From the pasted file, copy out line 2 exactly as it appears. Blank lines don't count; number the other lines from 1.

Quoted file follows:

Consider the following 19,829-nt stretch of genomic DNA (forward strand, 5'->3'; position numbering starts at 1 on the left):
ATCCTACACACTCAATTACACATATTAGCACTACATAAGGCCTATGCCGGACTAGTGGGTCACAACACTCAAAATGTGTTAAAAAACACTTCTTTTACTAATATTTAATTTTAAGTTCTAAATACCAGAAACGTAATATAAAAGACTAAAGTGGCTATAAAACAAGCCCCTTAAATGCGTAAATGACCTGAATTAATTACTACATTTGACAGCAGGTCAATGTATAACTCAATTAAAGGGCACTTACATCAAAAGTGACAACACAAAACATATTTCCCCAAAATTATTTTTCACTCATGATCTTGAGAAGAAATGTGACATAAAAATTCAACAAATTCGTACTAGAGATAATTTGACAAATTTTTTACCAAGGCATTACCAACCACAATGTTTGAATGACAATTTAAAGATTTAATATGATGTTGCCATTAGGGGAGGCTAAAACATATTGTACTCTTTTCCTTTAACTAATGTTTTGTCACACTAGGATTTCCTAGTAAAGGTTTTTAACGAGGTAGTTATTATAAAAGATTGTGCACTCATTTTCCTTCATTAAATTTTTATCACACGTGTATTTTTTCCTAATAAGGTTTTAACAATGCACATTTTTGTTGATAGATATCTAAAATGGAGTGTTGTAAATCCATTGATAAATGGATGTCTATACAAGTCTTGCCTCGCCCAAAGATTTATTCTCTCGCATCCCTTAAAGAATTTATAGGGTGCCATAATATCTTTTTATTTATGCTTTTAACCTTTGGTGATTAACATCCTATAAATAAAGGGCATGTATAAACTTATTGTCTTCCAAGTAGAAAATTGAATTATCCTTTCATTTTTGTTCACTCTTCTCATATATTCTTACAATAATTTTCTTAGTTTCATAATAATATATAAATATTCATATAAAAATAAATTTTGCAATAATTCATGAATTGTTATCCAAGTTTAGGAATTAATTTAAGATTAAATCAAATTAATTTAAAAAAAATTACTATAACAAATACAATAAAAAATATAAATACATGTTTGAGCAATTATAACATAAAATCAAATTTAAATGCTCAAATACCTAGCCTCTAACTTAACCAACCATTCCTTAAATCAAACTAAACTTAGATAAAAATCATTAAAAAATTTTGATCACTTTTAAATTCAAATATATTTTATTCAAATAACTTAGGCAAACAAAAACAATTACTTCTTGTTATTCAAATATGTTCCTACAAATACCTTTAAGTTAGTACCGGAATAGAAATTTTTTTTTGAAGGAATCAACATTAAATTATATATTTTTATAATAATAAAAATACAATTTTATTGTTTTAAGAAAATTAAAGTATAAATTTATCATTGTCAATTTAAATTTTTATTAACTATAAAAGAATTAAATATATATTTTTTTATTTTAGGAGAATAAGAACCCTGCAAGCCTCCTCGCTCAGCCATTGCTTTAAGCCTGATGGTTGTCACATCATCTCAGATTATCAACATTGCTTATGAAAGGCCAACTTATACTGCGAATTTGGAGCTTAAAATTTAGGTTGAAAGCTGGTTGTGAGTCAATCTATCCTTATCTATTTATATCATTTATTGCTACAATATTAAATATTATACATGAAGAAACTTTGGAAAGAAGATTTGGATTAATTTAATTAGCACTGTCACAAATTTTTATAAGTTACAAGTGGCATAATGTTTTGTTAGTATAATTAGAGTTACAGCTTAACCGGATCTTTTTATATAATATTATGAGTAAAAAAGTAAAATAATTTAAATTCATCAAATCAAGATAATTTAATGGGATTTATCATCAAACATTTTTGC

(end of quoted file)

ATCCTACACACTCAATTACACATATTAGCACTACATAAGGCCTATGCCGGACTAGTGGGTCACAACACTCAAAATGTGTTAAAAAACACTTCTTTTACTAATATTTAATTTTAAGTTCTAAATACCAGAAACGTAATATAAAAGACTAAAGTGGCTATAAAACAAGCCCCTTAAATGCGTAAATGACCTGAATTAATTACTACATTTGACAGCAGGTCAATGTATAACTCAATTAAAGGGCACTTACATCAAAAGTGACAACACAAAACATATTTCCCCAAAATTATTTTTCACTCATGATCTTGAGAAGAAATGTGACATAAAAATTCAACAAATTCGTACTAGAGATAATTTGACAAATTTTTTACCAAGGCATTACCAACCACAATGTTTGAATGACAATTTAAAGATTTAATATGATGTTGCCATTAGGGGAGGCTAAAACATATTGTACTCTTTTCCTTTAACTAATGTTTTGTCACACTAGGATTTCCTAGTAAAGGTTTTTAACGAGGTAGTTATTATAAAAGATTGTGCACTCATTTTCCTTCATTAAATTTTTATCACACGTGTATTTTTTCCTAATAAGGTTTTAACAATGCACATTTTTGTTGATAGATATCTAAAATGGAGTGTTGTAAATCCATTGATAAATGGATGTCTATACAAGTCTTGCCTCGCCCAAAGATTTATTCTCTCGCATCCCTTAAAGAATTTATAGGGTGCCATAATATCTTTTTATTTATGCTTTTAACCTTTGGTGATTAACATCCTATAAATAAAGGGCATGTATAAACTTATTGTCTTCCAAGTAGAAAATTGAATTATCCTTTCATTTTTGTTCACTCTTCTCATATATTCTTACAATAATTTTCTTAGTTTCATAATAATATATAAATATTCATATAAAAATAAATTTTGCAATAATTCATGAATTGTTATCCAAGTTTAGGAATTAATTTAAGATTAAATCAAATTAATTTAAAAAAAATTACTATAACAAATACAATAAAAAATATAAATACATGTTTGAGCAATTATAACATAAAATCAAATTTAAATGCTCAAATACCTAGCCTCTAACTTAACCAACCATTCCTTAAATCAAACTAAACTTAGATAAAAATCATTAAAAAATTTTGATCACTTTTAAATTCAAATATATTTTATTCAAATAACTTAGGCAAACAAAAACAATTACTTCTTGTTATTCAAATATGTTCCTACAAATACCTTTAAGTTAGTACCGGAATAGAAATTTTTTTTTGAAGGAATCAACATTAAATTATATATTTTTATAATAATAAAAATACAATTTTATTGTTTTAAGAAAATTAAAGTATAAATTTATCATTGTCAATTTAAATTTTTATTAACTATAAAAGAATTAAATATATATTTTTTTATTTTAGGAGAATAAGAACCCTGCAAGCCTCCTCGCTCAGCCATTGCTTTAAGCCTGATGGTTGTCACATCATCTCAGATTATCAACATTGCTTATGAAAGGCCAACTTATACTGCGAATTTGGAGCTTAAAATTTAGGTTGAAAGCTGGTTGTGAGTCAATCTATCCTTATCTATTTATATCATTTATTGCTACAATATTAAATATTATACATGAAGAAACTTTGGAAAGAAGATTTGGATTAATTTAATTAGCACTGTCACAAATTTTTATAAGTTACAAGTGGCATAATGTTTTGTTAGTATAATTAGAGTTACAGCTTAACCGGATCTTTTTATATAATATTATGAGTAAAAAAGTAAAATAATTTAAATTCATCAAATCAAGATAATTTAATGGGATTTATCATCAAACATTTTTGC